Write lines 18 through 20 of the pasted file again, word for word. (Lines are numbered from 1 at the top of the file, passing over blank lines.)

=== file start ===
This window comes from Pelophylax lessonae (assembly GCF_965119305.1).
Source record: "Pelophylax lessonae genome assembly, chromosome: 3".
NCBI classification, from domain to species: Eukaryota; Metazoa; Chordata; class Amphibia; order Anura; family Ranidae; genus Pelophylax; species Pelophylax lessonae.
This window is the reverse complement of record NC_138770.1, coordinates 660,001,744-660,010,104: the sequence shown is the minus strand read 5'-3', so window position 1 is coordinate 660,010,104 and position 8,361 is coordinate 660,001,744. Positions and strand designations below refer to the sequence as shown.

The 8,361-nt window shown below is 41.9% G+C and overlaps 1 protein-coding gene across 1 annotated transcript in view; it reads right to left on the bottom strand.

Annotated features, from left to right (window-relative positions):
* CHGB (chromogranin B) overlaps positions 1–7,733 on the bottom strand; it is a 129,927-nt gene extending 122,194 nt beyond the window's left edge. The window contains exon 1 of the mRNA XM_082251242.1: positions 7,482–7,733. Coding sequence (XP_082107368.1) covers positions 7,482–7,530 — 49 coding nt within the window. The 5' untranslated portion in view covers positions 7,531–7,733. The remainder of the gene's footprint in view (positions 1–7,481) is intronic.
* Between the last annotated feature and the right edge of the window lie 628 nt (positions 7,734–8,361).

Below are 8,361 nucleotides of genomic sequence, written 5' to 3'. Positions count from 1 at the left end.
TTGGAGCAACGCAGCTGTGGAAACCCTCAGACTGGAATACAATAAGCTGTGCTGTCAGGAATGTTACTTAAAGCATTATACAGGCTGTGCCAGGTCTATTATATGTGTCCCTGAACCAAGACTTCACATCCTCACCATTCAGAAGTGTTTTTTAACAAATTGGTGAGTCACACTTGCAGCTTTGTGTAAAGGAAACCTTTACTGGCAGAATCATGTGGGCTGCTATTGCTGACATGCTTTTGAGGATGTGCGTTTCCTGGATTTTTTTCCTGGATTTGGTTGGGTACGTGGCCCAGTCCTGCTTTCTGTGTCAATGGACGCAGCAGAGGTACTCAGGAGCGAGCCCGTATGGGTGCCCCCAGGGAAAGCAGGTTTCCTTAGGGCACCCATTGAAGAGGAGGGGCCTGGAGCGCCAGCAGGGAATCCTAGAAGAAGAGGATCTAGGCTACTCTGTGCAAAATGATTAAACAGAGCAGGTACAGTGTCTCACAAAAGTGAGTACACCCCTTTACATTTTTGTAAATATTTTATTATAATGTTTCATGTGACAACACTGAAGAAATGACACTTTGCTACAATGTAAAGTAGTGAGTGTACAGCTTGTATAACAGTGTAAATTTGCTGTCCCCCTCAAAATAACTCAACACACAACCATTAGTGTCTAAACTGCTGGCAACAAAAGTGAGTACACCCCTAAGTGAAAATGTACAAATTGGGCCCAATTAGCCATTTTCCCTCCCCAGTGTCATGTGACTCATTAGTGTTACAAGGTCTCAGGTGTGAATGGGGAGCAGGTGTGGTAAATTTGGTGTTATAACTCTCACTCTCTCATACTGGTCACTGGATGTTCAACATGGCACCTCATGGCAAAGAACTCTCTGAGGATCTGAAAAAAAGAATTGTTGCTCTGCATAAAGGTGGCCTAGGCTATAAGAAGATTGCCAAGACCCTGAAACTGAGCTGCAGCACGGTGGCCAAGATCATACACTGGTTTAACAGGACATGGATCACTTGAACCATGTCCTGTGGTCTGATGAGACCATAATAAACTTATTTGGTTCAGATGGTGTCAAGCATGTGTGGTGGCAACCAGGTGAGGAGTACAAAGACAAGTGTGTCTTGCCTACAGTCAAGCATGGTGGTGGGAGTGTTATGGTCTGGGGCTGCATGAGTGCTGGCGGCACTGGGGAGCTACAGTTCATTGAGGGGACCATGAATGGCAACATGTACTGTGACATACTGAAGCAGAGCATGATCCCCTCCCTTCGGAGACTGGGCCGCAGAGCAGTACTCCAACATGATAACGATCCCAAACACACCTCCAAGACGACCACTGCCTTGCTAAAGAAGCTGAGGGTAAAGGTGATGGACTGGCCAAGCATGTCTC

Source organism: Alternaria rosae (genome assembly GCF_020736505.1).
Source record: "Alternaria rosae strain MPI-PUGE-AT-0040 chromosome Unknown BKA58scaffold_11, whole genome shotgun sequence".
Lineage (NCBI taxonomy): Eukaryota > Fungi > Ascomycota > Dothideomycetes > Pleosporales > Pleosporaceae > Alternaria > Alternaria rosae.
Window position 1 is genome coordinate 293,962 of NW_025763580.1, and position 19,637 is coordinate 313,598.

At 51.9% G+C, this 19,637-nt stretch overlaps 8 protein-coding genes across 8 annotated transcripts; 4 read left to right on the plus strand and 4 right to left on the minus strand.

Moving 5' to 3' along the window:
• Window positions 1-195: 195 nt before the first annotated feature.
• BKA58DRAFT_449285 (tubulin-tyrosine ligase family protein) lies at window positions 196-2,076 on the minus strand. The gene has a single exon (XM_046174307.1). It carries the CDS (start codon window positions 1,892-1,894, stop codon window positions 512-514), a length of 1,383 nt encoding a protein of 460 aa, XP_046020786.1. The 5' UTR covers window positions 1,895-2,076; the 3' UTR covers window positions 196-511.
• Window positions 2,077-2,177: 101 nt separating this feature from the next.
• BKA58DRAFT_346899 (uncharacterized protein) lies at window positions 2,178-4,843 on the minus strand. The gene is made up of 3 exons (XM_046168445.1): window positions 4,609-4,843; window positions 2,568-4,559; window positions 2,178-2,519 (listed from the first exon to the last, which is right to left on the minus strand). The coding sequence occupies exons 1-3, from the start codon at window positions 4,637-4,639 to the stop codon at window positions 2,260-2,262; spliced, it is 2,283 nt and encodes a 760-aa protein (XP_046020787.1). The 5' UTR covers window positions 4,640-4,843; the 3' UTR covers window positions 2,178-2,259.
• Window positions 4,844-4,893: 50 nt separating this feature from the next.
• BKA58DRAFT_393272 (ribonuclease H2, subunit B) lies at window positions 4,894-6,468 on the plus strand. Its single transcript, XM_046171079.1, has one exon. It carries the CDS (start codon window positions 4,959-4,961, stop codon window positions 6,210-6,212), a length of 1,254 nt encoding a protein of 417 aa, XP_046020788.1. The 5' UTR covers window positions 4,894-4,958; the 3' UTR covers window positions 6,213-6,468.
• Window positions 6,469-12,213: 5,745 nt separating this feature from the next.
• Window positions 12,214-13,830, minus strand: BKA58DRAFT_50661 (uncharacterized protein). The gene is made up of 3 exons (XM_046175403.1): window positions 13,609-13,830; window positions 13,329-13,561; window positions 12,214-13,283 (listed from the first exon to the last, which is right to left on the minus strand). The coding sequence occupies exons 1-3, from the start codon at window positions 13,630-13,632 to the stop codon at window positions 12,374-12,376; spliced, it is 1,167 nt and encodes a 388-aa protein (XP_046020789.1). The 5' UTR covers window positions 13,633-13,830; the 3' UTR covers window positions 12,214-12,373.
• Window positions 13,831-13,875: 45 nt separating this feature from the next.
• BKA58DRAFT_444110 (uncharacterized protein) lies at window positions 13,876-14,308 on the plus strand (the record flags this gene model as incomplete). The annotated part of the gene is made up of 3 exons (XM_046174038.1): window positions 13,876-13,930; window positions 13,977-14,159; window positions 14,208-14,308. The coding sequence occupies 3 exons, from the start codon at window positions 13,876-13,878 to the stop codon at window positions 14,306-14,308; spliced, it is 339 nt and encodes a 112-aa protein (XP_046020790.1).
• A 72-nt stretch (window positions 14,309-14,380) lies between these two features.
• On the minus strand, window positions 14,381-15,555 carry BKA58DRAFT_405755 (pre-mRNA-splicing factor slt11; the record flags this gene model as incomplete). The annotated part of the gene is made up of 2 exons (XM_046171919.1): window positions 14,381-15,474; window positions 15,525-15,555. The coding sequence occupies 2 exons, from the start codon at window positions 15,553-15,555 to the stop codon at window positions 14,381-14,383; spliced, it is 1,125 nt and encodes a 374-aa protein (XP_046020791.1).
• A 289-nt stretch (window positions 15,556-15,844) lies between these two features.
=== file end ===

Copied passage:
• BKA58DRAFT_449285 (tubulin-tyrosine ligase family protein) lies at window positions 196-2,076 on the minus strand. The gene has a single exon (XM_046174307.1). It carries the CDS (start codon window positions 1,892-1,894, stop codon window positions 512-514), a length of 1,383 nt encoding a protein of 460 aa, XP_046020786.1. The 5' UTR covers window positions 1,895-2,076; the 3' UTR covers window positions 196-511.
• Window positions 2,077-2,177: 101 nt separating this feature from the next.
• BKA58DRAFT_346899 (uncharacterized protein) lies at window positions 2,178-4,843 on the minus strand. The gene is made up of 3 exons (XM_046168445.1): window positions 4,609-4,843; window positions 2,568-4,559; window positions 2,178-2,519 (listed from the first exon to the last, which is right to left on the minus strand). The coding sequence occupies exons 1-3, from the start codon at window positions 4,637-4,639 to the stop codon at window positions 2,260-2,262; spliced, it is 2,283 nt and encodes a 760-aa protein (XP_046020787.1). The 5' UTR covers window positions 4,640-4,843; the 3' UTR covers window positions 2,178-2,259.